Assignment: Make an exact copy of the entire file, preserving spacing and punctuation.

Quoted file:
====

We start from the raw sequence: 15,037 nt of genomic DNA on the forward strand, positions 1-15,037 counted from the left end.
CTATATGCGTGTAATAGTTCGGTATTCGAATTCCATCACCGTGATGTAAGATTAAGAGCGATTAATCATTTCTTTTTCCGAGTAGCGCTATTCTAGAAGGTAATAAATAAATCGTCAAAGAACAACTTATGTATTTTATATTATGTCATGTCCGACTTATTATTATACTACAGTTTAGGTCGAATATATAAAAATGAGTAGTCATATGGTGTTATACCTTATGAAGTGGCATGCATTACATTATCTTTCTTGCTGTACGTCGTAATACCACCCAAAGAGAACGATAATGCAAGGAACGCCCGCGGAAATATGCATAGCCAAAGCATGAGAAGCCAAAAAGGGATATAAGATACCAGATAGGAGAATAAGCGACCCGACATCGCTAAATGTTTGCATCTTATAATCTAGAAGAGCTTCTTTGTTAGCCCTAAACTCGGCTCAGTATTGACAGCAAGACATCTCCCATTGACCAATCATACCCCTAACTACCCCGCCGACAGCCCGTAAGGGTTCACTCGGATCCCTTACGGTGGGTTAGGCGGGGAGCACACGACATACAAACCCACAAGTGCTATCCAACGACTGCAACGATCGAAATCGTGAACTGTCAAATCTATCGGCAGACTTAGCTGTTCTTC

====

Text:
We start from the raw sequence: 15,037 nt of genomic DNA on the forward strand, positions 1-15,037 counted from the left end.
CTATATGCGTGTAATAGTTCGGTATTCGAATTCCATCACCGTGATGTAAGATTAAGAGCGATTAATCATTTCTTTTTCCGAGTAGCGCTATTCTAGAAGGTAATAAATAAATCGTCAAAGAACAACTTATGTATTTTATATTATGTCATGTCCGACTTATTATTATACTACAGTTTAGGTCGAATATATAAAAATGAGTAGTCATATGGTGTTATACCTTATGAAGTGGCATGCATTACATTATCTTTCTTGCTGTACGTCGTAATACCACCCAAAGAGAACGATAATGCAAGGAACGCCCGCGGAAATATGCATAGCCAAAGCATGAGAAGCCAAAAAGGGATATAAGATACCAGATAGGAGAATAAGCGACCCGACATCGCTAAATGTTTGCATCTTATAATCTAGAAGAGCTTCTTTGTTAGCCCTAAACTCGGCTCAGTATTGACAGCAAGACATCTCCCATTGACCAATCATACCCCTAACTACCCCGCCGACAGCCCGTAAGGGTTCACTCGGATCCCTTACGGTGGGTTAGGCGGGGAGCACACGACATACAAACCCACAAGTGCTATCCAACGACTGCAACGATCGAAATCGTGAACTGTCAAATCTATCGGCAGACTTAGCTGTTCTTC